Husband

Connections, Egyptian, Relationships

Two years ago I wrote about ‘The date’ -(read to find out more about how we met). April 12th our anniversary. Today we have been married 13 years. However, I don’t know whether this date is as significant as the day we met which was in May, sixteen years ago. Sixteen years feels more significant than thirteen. It is crazy to think it is sixteen years since we met, part of me feels only a bit older than that! I don’t know if it is because I married an artist or an Egyptian but that makes no two days the same. I always thought you needed to find someone who was like you, your tribe. That there was some notion of finding another person and finding yourself. Instead I found someone who was the complete opposite of me in most things but he makes me laugh, at life, at myself and together. The verb of husband means to conserve resources and use them frugally which is exactly the opposite of what the sculptor does! The word ‘husband’ comes old norse for house dweller. In fact we bought our house just slightly before we got married so we did become house dwellers around the same time we became husband and wife so I suppose he became my husband thirteen years ago.

“Love does not consist of gazing at each other, but in looking outward together in the same direction.” 

― Antoine de Saint-Exupéry

 

the kiss sold

‘The Kiss’ 2013 by Sam Shendi. 

 

Love is not the easiest journey and ours has its struggles and tests along the way. I have realised marriage is mostly a discovery of yourself rather than of the other person. So staring into each others eyes isn’t going to get you anywhere but having a direction forward is probably a better outlook.

Often as adults we are wounded. Wounded either by others or by ourselves. We can quite easily slip into a  daydream of remaining that way and thereby allowing past behaviours to continue. I have found that being with someone who is candid and open about his thoughts and feelings has helped me to unravel my own, slowly.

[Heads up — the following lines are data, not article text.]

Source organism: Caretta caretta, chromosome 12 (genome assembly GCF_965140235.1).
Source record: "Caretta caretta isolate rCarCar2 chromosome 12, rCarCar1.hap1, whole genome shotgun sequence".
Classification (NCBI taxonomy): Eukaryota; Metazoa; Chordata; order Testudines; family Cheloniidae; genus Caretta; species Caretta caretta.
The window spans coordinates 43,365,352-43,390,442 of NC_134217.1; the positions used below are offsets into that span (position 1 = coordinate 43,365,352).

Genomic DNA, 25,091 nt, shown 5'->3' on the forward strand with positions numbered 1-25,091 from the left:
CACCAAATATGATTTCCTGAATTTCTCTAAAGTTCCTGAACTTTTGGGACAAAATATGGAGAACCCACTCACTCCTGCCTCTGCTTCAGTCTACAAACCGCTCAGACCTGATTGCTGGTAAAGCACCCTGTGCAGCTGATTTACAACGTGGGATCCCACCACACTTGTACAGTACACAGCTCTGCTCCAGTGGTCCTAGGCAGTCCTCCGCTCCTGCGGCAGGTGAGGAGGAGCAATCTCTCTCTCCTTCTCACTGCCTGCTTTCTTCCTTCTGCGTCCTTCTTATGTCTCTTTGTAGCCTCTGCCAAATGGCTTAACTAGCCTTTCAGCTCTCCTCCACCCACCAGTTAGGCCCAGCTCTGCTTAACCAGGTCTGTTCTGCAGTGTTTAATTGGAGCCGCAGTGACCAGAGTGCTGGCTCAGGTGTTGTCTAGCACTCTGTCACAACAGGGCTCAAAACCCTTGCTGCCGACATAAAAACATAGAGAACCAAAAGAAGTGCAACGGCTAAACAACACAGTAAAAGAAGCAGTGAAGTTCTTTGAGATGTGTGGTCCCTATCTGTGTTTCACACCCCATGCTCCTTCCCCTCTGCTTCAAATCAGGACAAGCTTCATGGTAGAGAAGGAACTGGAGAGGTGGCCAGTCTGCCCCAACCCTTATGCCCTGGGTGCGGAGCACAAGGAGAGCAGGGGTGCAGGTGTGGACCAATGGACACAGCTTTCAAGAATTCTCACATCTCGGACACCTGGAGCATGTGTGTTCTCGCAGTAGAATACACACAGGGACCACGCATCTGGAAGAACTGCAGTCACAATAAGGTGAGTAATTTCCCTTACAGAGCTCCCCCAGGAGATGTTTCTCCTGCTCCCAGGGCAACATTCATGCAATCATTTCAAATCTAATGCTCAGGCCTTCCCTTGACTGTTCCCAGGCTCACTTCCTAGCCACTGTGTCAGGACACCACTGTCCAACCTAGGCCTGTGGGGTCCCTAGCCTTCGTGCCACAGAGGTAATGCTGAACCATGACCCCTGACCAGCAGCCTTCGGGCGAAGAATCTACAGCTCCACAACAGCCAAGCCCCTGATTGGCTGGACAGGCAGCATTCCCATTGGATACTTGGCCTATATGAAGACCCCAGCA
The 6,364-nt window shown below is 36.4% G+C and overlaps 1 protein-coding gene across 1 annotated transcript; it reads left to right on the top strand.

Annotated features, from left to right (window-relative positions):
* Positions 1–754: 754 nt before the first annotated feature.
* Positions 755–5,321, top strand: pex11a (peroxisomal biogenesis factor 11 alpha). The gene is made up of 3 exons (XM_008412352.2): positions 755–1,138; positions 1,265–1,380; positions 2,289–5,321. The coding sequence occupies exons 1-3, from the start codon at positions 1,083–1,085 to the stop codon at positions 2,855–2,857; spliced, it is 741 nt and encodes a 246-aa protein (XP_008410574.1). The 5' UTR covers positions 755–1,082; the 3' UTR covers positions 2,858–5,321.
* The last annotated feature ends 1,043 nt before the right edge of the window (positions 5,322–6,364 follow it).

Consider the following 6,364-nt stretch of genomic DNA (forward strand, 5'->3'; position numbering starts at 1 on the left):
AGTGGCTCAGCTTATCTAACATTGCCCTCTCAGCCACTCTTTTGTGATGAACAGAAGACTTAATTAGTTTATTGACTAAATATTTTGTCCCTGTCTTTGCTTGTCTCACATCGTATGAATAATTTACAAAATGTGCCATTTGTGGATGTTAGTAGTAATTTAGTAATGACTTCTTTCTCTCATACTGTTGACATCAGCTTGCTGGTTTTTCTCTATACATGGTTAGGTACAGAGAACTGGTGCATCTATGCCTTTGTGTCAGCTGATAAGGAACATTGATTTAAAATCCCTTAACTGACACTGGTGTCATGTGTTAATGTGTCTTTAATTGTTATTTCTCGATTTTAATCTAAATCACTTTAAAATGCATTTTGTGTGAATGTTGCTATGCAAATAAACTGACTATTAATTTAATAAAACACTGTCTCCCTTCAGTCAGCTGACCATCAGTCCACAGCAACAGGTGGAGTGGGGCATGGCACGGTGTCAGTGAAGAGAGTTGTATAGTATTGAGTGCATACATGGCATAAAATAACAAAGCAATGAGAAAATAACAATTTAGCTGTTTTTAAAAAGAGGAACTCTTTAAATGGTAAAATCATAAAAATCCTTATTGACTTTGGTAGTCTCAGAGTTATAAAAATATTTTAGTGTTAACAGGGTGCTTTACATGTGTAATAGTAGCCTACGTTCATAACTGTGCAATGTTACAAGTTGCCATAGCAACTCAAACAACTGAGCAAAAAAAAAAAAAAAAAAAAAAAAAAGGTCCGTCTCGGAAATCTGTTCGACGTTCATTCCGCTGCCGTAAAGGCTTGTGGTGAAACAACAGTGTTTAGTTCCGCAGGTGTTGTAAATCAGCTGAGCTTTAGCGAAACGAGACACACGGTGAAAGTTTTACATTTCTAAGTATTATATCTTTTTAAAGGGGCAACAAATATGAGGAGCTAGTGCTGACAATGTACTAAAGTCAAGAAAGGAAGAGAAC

I think growing up I always believed in the idea that there would be ‘one’ but society, life, the current world we live in makes you question that idea. I was always looking for love. It definitely felt like we were destined to be. He is my guiding light.

 

sam profile

‘The Wedding Dress’

Colour, Relationships
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‘The Wedding Dress’

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‘The Wedding Dress’ 2013

Today is our wedding anniversary, I am now a number of years in to life as ’The Sculptor’s wife’. Last year I wrote about our day. It’s most often in the holidays and like last year I have been busy with the boys and have had less time for blogging. I have had several things I wanted to write about but for today. ‘The Wedding dress’ seemed rather appropriate. The amount people spend on them to me always seem so astronomical. I am not sure I see the point in spending thousands on a dress you only wear once.

“The average UK wedding in 2012 cost in excess of £20,000, 2013 brides are becoming more astute with their wedding spending with the average wedding expected to cost around £16,000, this is likely to be due to the economic climate.”  Top designer dress for £4,000 or more! This still sounds so huge when you could buy a good quality second-hand dress for just £100 or less.

The white wedding dress has not always been the traditional choice of colour. In the 16th and 17th centuries brides wore different shades of yellow, green, brown, blue, even black, according to their age, those colours would symbolise fertility or maturity. Brides from a wealthier background would wear something more splendid, a bride in a white dress would be showing her poorer background and lack of money!

Looking back over the years at the history of the wedding dress, we now seem to have returned to the original starting point of the pre-Victorian era when brides could let their imagination run free to choose the colour of their dress, incorporating other colours either as part of the dress or completely for a more dramatic effect. In eastern cultures, brides often choose red to symbolize auspiciousness.

This piece shown above is currently in a photo shoot so this is just a quick snap my husband took in the new studio (will blog about that soon). It not only reduces the human figure into geometric shapes it highlights an issue about the price tag we put on getting married.  The simple act of joining together two opposites. The geometric, decisive sharp, angular, strong and bold, out on top with the  much-needed support from the  smooth, curvy, flexible, calm, moody, full but dependable base. Very symbolic of our union. Here’s to more years as ‘The sculptor’s wife’. Better log off….we are celebrating !